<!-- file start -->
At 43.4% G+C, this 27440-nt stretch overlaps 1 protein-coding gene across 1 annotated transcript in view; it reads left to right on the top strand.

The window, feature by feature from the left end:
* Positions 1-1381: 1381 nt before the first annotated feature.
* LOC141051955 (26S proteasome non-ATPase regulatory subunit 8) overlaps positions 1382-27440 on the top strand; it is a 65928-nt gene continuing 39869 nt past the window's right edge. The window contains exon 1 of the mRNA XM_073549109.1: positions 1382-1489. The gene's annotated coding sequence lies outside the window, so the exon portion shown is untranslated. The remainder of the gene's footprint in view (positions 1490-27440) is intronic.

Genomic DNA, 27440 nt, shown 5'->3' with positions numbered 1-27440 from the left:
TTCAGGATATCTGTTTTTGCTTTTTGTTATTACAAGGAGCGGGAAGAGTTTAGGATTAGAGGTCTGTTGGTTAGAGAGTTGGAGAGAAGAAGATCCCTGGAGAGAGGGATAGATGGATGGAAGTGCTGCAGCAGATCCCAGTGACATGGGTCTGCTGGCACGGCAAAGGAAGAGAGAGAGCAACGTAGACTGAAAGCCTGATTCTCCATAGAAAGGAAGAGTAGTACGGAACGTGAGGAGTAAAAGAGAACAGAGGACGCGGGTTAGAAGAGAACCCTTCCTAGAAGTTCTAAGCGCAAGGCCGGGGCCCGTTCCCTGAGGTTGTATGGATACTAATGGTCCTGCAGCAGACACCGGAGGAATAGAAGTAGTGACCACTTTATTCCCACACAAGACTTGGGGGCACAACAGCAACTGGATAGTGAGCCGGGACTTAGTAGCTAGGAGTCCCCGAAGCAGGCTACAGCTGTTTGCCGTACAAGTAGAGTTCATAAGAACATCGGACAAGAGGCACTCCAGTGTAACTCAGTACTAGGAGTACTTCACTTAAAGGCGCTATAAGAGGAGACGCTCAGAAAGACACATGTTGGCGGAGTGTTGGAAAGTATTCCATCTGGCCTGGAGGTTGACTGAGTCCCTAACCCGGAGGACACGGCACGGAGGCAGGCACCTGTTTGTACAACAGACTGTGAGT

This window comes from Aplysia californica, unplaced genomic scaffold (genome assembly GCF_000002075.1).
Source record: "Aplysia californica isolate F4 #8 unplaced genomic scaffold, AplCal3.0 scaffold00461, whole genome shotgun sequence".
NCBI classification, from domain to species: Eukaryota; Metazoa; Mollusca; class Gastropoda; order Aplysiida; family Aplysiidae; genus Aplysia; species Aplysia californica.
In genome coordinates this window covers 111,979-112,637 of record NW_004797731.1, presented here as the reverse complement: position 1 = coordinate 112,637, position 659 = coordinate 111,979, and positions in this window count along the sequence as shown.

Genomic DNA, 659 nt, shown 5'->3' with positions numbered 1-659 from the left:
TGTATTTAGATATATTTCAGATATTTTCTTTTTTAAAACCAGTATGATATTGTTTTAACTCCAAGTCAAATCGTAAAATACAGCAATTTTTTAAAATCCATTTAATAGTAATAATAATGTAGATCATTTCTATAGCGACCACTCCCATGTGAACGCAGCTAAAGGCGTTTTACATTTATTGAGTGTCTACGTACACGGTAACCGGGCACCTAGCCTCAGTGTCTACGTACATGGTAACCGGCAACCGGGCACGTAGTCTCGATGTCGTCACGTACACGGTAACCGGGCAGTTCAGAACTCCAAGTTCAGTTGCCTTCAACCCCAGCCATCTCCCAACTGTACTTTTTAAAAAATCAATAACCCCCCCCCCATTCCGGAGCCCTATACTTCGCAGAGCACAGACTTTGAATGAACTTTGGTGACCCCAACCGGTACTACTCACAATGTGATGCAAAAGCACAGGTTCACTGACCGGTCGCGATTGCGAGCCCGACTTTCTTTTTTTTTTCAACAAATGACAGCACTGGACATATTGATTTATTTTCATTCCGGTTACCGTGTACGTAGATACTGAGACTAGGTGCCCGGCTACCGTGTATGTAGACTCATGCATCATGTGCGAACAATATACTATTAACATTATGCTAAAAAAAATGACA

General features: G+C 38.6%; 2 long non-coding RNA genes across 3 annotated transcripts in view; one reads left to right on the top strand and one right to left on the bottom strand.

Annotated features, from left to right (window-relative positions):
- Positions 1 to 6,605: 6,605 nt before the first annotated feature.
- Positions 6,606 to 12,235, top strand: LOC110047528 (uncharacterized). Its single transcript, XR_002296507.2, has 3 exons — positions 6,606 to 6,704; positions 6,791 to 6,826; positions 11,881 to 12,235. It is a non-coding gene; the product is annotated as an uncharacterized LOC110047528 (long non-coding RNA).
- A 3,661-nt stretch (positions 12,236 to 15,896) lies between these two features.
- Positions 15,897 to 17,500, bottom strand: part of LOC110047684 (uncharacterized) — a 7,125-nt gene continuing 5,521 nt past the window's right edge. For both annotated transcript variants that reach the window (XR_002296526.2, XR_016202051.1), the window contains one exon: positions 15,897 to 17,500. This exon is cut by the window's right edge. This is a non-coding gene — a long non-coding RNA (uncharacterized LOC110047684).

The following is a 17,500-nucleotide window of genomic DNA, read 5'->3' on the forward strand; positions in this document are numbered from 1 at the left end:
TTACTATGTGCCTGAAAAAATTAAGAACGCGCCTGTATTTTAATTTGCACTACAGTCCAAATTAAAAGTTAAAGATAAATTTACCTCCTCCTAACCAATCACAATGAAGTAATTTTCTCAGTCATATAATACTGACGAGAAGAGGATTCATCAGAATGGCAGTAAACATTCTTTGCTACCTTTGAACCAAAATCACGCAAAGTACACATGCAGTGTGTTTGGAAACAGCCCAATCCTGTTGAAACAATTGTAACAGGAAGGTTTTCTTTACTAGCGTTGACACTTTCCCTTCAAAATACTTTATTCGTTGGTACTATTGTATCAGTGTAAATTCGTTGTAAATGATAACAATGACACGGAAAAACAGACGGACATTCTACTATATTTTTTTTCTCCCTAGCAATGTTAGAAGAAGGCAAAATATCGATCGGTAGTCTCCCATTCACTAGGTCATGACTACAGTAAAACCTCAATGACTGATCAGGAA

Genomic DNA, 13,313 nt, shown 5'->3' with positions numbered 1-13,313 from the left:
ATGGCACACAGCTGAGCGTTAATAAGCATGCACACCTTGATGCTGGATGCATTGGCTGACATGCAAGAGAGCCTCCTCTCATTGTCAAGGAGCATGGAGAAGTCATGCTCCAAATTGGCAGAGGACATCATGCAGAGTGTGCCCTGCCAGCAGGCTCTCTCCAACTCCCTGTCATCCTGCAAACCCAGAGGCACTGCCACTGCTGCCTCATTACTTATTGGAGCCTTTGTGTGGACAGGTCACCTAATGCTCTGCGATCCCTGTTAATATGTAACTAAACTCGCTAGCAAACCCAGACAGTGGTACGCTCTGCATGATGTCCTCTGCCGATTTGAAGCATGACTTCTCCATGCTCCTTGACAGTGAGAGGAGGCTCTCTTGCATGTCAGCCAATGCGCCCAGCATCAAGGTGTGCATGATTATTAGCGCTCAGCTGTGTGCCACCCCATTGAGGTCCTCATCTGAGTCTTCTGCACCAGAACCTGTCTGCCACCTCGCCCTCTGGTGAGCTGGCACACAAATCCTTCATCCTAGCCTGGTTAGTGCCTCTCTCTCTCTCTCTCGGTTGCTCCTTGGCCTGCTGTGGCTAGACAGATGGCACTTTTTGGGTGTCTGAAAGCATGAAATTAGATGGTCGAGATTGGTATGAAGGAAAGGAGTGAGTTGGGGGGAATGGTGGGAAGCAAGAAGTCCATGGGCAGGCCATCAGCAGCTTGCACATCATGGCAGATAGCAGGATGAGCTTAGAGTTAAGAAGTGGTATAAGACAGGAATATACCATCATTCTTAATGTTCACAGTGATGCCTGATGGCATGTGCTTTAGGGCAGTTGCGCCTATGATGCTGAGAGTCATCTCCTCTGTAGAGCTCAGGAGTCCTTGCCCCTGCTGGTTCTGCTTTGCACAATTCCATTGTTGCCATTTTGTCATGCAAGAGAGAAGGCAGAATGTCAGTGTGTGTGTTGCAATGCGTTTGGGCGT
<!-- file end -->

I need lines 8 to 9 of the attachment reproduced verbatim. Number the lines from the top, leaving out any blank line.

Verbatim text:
Source record: "Aplysia californica isolate F4 #8 unplaced genomic scaffold, AplCal3.0 scaffold00461, whole genome shotgun sequence".
NCBI classification, from domain to species: Eukaryota; Metazoa; Mollusca; class Gastropoda; order Aplysiida; family Aplysiidae; genus Aplysia; species Aplysia californica.